"Balki, I think you should take the day off - - "

"No, cousin, because - - "

Larry set his coffee cup down and turned Balki around by the shoulders.  He propelled him back to the sofabed and pushed him down.  "Sit.  And donít argue.  You just stay home and rest today.  Iíll tell Mr. Twinkacetti for you, and Iíll come up and check on you at lunch."

Balki made a face.  "This is silly."

Larry pulled the covers up around him.  "Just take the day off, watch some T.V.  Iíll make you some tea and toast before I go, all right?"

"Iím not hungry."

"Well, youíve got to have something."

"Just the tea, then, because Iím not hungry.  And I can make it myself."  Balki tried to get up again but Larry held him down.  He looked up with an embarrassed smile.  "Or you could get it for me."


The snow had begun lightly at first, a flurry that Larry scarcely noticed out of the corner of his eye as he waited on customers in the Ritz Discount Store.  Throughout the morning, however, the stormís cadence had quickened, until even Mr. Twinkacetti was forced to admit defeat by weather and allowed Larry to close the store at noon.

An hour later Larry bounded up the steps to the apartment, juggling two grocery bags from the corner market as he fumbled with his keys.  As the door swung open to reveal the living room, Larry squinted his eyes as they adjusted to the darkness of the apartment, shades drawn, illuminated only by the flickering of the television set.  Balki lay on his side dozing, so Larry quietly closed the door and took his bags to the kitchen, planning to let his cousin sleep as long as he could.

Before long, however, Balki sat up and Larry moved to the side of the bed.  "Cousin, why you are home?" he yawned.  "What time is it?"

"Itís a little after one and itís snowing like crazy.  We closed the store early."  He sat down as Balki moved over to allow him some room.  "How are you feeling?"

"Okay.  Was Mr. Twinkacetti mad?"

"No more than usual.  He was more upset by the weather - - he was sure that we were going to have an afternoon rush of customers today."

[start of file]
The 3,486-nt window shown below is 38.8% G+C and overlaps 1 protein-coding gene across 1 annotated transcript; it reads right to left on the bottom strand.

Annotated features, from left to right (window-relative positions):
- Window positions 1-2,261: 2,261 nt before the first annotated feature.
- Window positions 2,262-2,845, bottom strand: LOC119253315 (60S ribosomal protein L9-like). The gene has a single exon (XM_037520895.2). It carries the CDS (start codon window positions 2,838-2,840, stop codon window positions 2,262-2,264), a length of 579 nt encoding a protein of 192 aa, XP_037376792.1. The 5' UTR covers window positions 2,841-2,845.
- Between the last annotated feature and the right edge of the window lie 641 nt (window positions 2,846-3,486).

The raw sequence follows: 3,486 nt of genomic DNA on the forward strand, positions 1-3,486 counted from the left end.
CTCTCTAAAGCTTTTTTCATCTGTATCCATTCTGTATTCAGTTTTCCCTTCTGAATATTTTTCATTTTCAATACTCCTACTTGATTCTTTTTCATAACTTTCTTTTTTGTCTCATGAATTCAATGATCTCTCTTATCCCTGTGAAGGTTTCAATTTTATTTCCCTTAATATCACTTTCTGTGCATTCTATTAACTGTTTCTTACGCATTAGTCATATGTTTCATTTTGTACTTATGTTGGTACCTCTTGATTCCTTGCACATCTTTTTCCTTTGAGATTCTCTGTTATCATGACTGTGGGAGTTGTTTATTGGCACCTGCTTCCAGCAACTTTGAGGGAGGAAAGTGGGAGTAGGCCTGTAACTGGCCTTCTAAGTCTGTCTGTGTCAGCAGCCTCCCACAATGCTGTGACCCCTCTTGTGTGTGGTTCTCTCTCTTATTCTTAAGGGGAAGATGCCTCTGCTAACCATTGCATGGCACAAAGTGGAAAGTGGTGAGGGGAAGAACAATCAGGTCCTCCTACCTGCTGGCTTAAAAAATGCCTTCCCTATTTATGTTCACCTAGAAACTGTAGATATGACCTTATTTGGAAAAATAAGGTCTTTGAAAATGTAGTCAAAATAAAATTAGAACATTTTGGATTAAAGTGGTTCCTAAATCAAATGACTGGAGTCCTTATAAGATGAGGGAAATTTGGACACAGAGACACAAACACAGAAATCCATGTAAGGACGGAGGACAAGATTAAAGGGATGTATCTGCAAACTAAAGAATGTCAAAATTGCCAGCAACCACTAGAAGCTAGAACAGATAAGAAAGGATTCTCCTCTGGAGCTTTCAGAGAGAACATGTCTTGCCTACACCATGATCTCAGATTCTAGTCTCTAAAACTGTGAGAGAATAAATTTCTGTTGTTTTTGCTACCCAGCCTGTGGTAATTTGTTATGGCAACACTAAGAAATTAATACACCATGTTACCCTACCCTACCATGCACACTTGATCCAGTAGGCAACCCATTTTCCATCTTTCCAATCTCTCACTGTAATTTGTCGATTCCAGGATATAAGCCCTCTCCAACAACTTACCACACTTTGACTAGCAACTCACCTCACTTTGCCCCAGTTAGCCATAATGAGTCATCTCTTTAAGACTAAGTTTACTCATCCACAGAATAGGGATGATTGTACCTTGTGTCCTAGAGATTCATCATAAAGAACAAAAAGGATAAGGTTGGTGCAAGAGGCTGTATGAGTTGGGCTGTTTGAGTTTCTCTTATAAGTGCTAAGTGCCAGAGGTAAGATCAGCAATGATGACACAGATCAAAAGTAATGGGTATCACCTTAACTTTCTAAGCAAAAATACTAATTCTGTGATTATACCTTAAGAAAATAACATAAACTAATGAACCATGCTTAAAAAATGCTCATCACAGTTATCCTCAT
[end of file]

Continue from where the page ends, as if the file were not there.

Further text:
"But we never have an afternoon rush of customers any day."

"True.  Have you been asleep all morning?"

"Mostly.  I think.  How long have you been home?"

"About ten minutes.  I ran down to the market to get a few things after I closed the store.  I bought a thermometer."

"So weíll know how cold out it is?"

Larry smiled.  "No, so weíll know how warm you are.  And I bought everything I need to make momís Snow Day stew."

"Snow Day stew?  What that is?"

"When I was a kid we used to get these great blizzards every winter . . . usually weíd get out of school early, or maybe there wouldnít be school at all . . . "  Larryís eyes grew dreamy as he continued.  "Anyhow, my mom had this rule that a snow day should be a holiday for everyone so," he paused to glance out the window, "so sheíd start this pot of stew early in the morning, and itíd simmer all day and weíd all go out and play in the snow . . . "

"Your mama too?" Balki asked shyly.

"Especially my mom!  She built the best snow forts of anyone on our block!  Anyhow, Iíd usually have to go in the house a couple of times to thaw out after Elaine put snow down my back . . . or washed my face in the snow . . . or . . . hid my gloves . . . "  His eyebrows knitted together and he clenched his fists.

Balki grinned.  "Let it go, Cousin . . . "

Larry sighed.  "Okay.  But every time Iíd go near the kitchen all day itíd smell warm and good and . . . safe."  He smiled down at Balki, and shrugged his shoulders.  "So I . . . thought if you werenít feeling well, maybe . . . I could make the stew and cheer you up."

"Oh, Cousin . . . . " Balki said, touched, "thatís really nice . . . thank you."  He squeezed Larryís wrist.  "Iím feeling better, a little.  Can I help you?"

"Sure.  Put your robe on and Iíll light a fire in the fireplace, all right?"


"That was wonderful, Cousin."  Balki pushed the bowl away and smiled at Larry.  "Youíll have to tell your mama how much I liked her snowball stew."

"Snow Day.  And you didnít eat very much."

"Iím sorry - - Iím just not very hungry."  Balki turned away and coughed chestily.

"Ah ha!" Larry exclaimed, eyes gleaming.

Balki jumped.  "What Ďah haí?"

"A symptom!  Youíre coughing!  Thatís great!"

"Yes!" Balki grinned.  "Wonderful!"  He bit his lip.  "Cousin . . . why is that wonderful?  It donít feel wonderful."

"I didnít mean to sound like a crazy person, sorry.  But itís hard to take care of somebody when you donít know whatís wrong with them."

Balki laid a hand on Larryís shoulder.  "Oh, Cousin, thereís nothing wrong with you.  Youíre a little high strung, true, but . . . "


Balki jumped and widened his eyes.

Larry struggled to regain his composure, taking deep cleansing breaths.  "I . . . called Susan earlier.  Sheís working tonight, at the hospital, because, as you know, she is a nurse," he began in a strained, clipped voice.

"Yes, I know that," Balki began, before being silenced with a look from his cousin.

"And she said . . . oh, forget it."  Larry massaged a temple.  He was never a winner in Bartokomous Language Tag, he never would be a winner, he wasnít quite sure why he bothered but he always thought that somehow heíd break through.  But he never did, and all he ever got out of it was a headache.  "Just . . . . forget it," he said with an irritated shake of his head.  "Do you want anything else?"